Loading
Search
NEWS STORIES

Modern land surveying a passion for Vilas County GIS TechnicianSubmitted: 04/28/2015
Modern land surveying a passion for Vilas County GIS Technician
Story By Ben Meyer

WINCHESTER - Centuries ago, men like George Washington, Thomas Jefferson, and Abraham Lincoln walked through the woods with compasses and chain links. They helped plot the American wilderness as America's early land surveyors.

On a spring day in Vilas County, land surveyor Tony Jones' mission is similar in many ways.

"Today's quest is to locate the markers that define the state line between northern Wisconsin and the southern part of the U.P.," he says.

Early surveyors originally put wooden markers here in the 1840s. They were replaced by stone markers in the 1920s.

"Those are still out there," Jones says of the stone markers.

Jones serves as the GIS Technician for Vilas County. A big part of his job is creating links between the physical world and the digital world.

"We know that marker is there," he says. "We know how now we can take this survey and map this survey and represent it on our online maps."

Jones lines up his equipment on top of a stone marker he found in the woods. It will calibrate with quarter-inch accuracy to satellites above.

"Everything's contained right here. [It has] sub-centimeter accuracy," he says of his equipment, which looks something like a tall tripod.

"What I have today, aside from the GPS receiver, is my metal detector, and then of course my machete, in case we need to you know, bears and things," he says.

For Tony, work doesn't feel much like work.

"It's art. It's history. It's being outdoors. It's the search and recovery. In some cases, it's archaeology," he says.

He loves the feeling of connecting the past and present in a profession that's as old as this country.

"It's because of what was done out here that we were able to actually now still be standing here in the United States of America," Jones says. "It's a great feeling."

Jones loves his job dearly. He loves it so much that life would be pretty similar were he to win the lottery.

"Everybody always jokes, 'If I won the lottery, here is what I would do,'" Jones says. "If I did win the lottery, [this is] exactly what I'd do. I'd buy a bunch of expensive equipment, and I'd just look for these corners that we're looking for today."

Text Size: + Increase | Decrease -
| Print Story | Email Story
Sponsored in part by HodagSports.com





 IN OTHER NEWS

Play Video

CRANDON - The Ojibwe people want to share their culture with the people of Wisconsin.

+ Read More

Play Video

WAUSAU - Wisconsin produces 90 to 95 percent of all the ginseng in the whole country. 

Ninety-five percent of that crop is grown in Marathon County, according to the Wisconsin DATCP.

+ Read More

Play Video

ELCHO - Devastating storms hit the Elcho community back in July. Many trees are still down across the region and some people worry the cleanup process isn't going fast enough.

Life may be returning to normal for some people. Others wonder if the forest debris will ever be hauled away.

"The area was out of electricity for six days," said 38-year seasonal resident Ben Merry. "All my friends and family members and so forth that are up there told me, um, they recommended me that I not come up."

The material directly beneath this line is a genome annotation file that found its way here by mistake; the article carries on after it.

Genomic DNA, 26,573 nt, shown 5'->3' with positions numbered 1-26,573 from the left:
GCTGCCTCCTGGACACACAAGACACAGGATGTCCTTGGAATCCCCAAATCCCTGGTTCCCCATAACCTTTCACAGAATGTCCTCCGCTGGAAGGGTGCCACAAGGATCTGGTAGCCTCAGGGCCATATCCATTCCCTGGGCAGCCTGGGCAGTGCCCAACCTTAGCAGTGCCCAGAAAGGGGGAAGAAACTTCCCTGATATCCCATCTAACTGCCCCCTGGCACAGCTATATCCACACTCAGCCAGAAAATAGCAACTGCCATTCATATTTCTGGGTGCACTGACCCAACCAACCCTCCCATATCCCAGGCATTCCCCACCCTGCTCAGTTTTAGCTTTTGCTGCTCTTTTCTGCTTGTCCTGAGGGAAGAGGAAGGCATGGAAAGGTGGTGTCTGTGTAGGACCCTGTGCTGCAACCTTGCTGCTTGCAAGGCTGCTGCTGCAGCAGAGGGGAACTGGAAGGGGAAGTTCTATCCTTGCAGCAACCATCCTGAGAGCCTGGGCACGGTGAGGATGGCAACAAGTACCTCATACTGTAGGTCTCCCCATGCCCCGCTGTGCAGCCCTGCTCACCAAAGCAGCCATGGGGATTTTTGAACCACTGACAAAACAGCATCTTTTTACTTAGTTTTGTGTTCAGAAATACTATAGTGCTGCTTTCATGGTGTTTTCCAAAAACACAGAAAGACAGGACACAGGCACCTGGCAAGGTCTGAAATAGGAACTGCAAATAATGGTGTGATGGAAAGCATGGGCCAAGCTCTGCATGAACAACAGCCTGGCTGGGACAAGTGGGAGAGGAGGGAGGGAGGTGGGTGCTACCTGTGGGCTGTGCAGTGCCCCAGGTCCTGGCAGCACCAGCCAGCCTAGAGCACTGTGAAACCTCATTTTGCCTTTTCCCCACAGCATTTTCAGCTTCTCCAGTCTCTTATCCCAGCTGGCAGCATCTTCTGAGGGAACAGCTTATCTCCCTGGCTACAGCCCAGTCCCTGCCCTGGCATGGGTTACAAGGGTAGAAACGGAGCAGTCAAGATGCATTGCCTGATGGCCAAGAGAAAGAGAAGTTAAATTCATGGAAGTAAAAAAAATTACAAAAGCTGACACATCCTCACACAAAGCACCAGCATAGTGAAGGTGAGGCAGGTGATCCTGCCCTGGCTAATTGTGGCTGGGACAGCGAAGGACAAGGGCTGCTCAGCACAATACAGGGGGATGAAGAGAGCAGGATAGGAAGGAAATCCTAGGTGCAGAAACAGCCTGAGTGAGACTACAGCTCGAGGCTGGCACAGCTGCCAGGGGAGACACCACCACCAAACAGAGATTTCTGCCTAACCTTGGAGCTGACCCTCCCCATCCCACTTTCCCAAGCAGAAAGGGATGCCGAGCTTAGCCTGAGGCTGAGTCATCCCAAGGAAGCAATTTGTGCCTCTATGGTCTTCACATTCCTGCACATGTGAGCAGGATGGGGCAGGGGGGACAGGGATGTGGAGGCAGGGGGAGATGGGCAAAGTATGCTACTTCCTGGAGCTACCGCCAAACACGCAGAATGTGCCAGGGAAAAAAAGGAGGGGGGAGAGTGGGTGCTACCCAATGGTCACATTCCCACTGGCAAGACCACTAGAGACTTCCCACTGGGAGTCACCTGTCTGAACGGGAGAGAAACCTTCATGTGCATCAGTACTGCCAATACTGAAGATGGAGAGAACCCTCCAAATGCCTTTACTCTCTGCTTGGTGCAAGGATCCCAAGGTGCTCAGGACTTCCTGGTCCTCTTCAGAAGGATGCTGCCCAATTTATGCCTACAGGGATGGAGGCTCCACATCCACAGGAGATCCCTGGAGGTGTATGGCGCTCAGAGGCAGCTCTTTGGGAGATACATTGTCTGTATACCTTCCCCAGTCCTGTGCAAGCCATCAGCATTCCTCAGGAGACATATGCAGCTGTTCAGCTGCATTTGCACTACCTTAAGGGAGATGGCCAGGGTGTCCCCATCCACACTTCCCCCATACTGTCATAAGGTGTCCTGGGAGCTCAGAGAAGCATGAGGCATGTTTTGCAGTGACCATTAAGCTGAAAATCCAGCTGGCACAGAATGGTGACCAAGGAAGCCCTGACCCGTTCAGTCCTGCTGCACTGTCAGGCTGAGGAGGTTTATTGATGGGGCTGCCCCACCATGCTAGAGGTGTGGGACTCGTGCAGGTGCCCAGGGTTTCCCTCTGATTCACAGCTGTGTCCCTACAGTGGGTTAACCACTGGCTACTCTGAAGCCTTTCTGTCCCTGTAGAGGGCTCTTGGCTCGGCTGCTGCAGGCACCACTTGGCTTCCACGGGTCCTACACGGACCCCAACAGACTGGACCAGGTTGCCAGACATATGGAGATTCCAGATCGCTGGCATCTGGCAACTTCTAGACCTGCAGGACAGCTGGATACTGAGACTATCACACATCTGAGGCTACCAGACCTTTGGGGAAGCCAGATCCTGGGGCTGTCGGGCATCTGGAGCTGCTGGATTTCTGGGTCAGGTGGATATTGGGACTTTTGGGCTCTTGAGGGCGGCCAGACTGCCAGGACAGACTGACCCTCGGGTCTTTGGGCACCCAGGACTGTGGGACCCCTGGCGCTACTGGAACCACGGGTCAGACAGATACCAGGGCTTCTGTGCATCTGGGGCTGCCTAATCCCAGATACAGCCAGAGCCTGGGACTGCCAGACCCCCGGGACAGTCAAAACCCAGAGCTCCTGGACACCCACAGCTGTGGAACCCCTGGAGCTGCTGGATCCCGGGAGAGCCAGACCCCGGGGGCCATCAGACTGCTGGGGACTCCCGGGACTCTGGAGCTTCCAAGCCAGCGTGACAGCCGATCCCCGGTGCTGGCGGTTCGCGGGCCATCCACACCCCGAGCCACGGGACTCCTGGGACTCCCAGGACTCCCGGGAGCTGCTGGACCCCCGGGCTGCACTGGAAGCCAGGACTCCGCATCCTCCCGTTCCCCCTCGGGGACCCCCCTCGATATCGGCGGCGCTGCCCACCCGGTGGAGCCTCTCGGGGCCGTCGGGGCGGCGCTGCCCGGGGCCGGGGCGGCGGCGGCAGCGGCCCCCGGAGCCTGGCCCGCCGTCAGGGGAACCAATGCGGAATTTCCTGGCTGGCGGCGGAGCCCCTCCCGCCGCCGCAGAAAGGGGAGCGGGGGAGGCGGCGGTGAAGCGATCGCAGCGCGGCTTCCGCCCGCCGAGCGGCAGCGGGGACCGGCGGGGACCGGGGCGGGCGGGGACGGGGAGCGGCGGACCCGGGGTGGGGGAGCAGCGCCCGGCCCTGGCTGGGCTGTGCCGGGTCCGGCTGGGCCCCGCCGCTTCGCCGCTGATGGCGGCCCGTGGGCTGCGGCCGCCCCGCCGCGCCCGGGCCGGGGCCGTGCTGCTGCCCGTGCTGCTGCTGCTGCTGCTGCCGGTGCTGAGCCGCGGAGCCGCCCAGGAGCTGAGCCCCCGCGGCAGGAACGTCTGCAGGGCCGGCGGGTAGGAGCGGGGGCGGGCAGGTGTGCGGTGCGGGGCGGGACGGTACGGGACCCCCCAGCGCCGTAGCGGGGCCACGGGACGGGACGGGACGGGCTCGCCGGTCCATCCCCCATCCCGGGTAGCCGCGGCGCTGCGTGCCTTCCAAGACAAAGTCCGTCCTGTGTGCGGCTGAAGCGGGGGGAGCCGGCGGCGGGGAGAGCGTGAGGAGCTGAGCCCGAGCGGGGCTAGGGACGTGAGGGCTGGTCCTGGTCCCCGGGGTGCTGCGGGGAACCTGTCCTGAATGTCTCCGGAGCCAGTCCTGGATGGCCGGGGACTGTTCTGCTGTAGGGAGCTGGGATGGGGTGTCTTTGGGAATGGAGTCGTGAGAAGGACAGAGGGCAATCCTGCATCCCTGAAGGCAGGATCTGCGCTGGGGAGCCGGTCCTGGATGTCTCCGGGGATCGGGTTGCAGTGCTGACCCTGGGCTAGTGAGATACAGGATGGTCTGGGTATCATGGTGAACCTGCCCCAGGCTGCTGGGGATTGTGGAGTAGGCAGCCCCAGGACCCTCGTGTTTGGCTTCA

The damage left by severe thunderstorms that hit on July 19 shocked residents like Ben Merry and his wife.

+ Read More

RHINELANDER - Scammers hope to get their hands on your money and they'll try to reach you any way possible.

People from all backgrounds can fall victim to scams.

Scammers go where they can reach people, which means they spend a lot of time on social media. This puts people at risk of leaking their private information.

Many scams used to only attack the elderly and take away their golden years, but that is changing.

One law enforcement official says everyone is being attacked.


+ Read More

Play Video

MINOCQUA - Teen voices cut through the nearby traffic at Torpy Park in Minocqua Friday.

"I'm terrified of the fact to have children because I don't want to bring them into this earth just to destroy it."

"I think in the 2020 election [climate change] should be our most important issue when we go to vote."

After holding up signs along highway 51, high school senior Maile Llanos shared her concerns.

"I care because it is uncertain if I have a future to look forward to," said Llanos. "I care because the outcome of my future is in the hands of someone else. To all the politicians, I want you to know that the state of our environment is not a partisan issue. Know that climate change will affect you whether you are a Democrat or a Republican."

Llanos started an environmental initiative in Rhinelander called 'Paint It Green', asking local businesses to reduce their carbon emissions. At the rally, she encouraged people to reach out to legislators and tell them it's now or never.

"I can make a change but I need everyone else to actually make a difference as well," said Llanos.

+ Read More

Play Video

RHINELANDER - People in the Northwoods often travel a long way to get specialized healthcare not offered locally.

With the turn of a shovel Friday, Rhinelander's Aspirus Clinic moved one step closer solving that issue. A ground breaking ceremony cleared the way for a 21,000 square foot expansion.

The current facility opened in 2008 and employs 73 people within a 28,000 square foot building.

+ Read More

PRICE COUNTY - We'll never know exactly why a plane broke up in the sky over Price County, killing six people.

The National Transportation Safety Board has released its final report on the accident over Catawba in July of 2017.

+ Read More
+ More General News
Search: